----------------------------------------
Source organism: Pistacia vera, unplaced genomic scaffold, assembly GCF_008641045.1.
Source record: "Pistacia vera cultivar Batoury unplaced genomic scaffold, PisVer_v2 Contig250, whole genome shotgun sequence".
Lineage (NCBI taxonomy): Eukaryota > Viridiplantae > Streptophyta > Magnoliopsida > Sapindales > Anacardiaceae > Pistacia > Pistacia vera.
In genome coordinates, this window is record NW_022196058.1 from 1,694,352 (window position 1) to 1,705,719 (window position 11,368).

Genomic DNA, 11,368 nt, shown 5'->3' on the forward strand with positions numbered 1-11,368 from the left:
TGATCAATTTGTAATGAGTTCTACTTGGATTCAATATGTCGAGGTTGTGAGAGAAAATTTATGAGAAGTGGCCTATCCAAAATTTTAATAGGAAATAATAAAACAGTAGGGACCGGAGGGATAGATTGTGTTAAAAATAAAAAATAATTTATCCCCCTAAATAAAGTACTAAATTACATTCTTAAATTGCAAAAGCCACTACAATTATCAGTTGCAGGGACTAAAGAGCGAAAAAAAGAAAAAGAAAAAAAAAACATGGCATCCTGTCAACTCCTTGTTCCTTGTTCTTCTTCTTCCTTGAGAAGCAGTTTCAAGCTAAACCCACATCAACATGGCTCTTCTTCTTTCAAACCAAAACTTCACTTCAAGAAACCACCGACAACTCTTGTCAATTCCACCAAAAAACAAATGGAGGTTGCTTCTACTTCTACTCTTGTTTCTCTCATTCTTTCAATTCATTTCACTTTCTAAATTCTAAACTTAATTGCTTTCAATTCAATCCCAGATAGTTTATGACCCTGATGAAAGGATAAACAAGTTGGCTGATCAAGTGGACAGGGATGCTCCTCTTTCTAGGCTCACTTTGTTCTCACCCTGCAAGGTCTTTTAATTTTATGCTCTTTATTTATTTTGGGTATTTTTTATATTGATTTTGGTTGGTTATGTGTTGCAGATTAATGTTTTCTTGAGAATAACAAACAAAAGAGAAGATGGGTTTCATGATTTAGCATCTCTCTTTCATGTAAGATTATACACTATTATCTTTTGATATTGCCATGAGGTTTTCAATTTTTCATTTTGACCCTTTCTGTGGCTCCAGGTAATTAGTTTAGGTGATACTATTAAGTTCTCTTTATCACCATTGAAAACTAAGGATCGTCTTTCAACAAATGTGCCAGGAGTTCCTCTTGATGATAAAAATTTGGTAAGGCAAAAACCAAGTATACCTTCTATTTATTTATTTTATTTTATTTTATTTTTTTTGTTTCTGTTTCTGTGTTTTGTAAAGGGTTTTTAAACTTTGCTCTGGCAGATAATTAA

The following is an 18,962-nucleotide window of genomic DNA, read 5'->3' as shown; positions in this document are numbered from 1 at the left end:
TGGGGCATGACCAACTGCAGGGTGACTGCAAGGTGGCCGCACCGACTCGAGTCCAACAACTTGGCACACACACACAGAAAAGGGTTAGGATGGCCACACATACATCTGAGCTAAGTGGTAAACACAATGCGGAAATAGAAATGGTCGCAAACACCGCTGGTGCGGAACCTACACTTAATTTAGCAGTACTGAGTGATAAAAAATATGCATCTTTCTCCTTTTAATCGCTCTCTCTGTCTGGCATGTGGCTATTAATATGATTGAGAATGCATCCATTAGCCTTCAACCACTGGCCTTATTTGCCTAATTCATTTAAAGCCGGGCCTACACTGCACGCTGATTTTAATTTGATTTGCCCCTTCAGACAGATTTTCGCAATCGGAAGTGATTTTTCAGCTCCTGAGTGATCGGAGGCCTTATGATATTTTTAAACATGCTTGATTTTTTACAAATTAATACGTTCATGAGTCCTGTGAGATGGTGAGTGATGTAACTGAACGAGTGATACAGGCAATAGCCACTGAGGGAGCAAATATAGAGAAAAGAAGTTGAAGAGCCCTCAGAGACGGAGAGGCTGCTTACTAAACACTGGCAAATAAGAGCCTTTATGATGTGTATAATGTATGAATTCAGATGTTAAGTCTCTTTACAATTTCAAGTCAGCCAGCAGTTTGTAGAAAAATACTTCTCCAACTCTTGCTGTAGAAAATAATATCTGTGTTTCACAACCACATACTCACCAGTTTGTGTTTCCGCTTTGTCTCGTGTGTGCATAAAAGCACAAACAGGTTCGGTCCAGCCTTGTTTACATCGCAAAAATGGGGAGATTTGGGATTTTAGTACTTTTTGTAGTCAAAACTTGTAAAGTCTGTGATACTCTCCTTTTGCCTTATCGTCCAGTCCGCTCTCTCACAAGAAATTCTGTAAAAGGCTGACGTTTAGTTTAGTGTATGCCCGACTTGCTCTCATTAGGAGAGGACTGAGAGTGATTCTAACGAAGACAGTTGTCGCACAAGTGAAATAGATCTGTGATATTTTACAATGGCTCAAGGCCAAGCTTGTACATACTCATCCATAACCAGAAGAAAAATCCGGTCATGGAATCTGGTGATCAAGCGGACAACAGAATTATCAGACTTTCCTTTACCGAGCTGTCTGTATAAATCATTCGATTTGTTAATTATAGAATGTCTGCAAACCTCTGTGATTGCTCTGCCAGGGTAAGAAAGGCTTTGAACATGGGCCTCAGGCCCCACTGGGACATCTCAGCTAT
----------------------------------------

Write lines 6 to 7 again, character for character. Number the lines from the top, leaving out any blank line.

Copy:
TGATCAATTTGTAATGAGTTCTACTTGGATTCAATATGTCGAGGTTGTGAGAGAAAATTTATGAGAAGTGGCCTATCCAAAATTTTAATAGGAAATAATAAAACAGTAGGGACCGGAGGGATAGATTGTGTTAAAAATAAAAAATAATTTATCCCCCTAAATAAAGTACTAAATTACATTCTTAAATTGCAAAAGCCACTACAATTATCAGTTGCAGGGACTAAAGAGCGAAAAAAAGAAAAAGAAAAAAAAAACATGGCATCCTGTCAACTCCTTGTTCCTTGTTCTTCTTCTTCCTTGAGAAGCAGTTTCAAGCTAAACCCACATCAACATGGCTCTTCTTCTTTCAAACCAAAACTTCACTTCAAGAAACCACCGACAACTCTTGTCAATTCCACCAAAAAACAAATGGAGGTTGCTTCTACTTCTACTCTTGTTTCTCTCATTCTTTCAATTCATTTCACTTTCTAAATTCTAAACTTAATTGCTTTCAATTCAATCCCAGATAGTTTATGACCCTGATGAAAGGATAAACAAGTTGGCTGATCAAGTGGACAGGGATGCTCCTCTTTCTAGGCTCACTTTGTTCTCACCCTGCAAGGTCTTTTAATTTTATGCTCTTTATTTATTTTGGGTATTTTTTATATTGATTTTGGTTGGTTATGTGTTGCAGATTAATGTTTTCTTGAGAATAACAAACAAAAGAGAAGATGGGTTTCATGATTTAGCATCTCTCTTTCATGTAAGATTATACACTATTATCTTTTGATATTGCCATGAGGTTTTCAATTTTTCATTTTGACCCTTTCTGTGGCTCCAGGTAATTAGTTTAGGTGATACTATTAAGTTCTCTTTATCACCATTGAAAACTAAGGATCGTCTTTCAACAAATGTGCCAGGAGTTCCTCTTGATGATAAAAATTTGGTAAGGCAAAAACCAAGTATACCTTCTATTTATTTATTTTATTTTATTTTATTTTTTTTGTTTCTGTTTCTGTGTTTTGTAAAGGGTTTTTAAACTTTGCTCTGGCAGATAATTAA

The following is an 18,962-nucleotide window of genomic DNA, read 5'->3' as shown; positions in this document are numbered from 1 at the left end: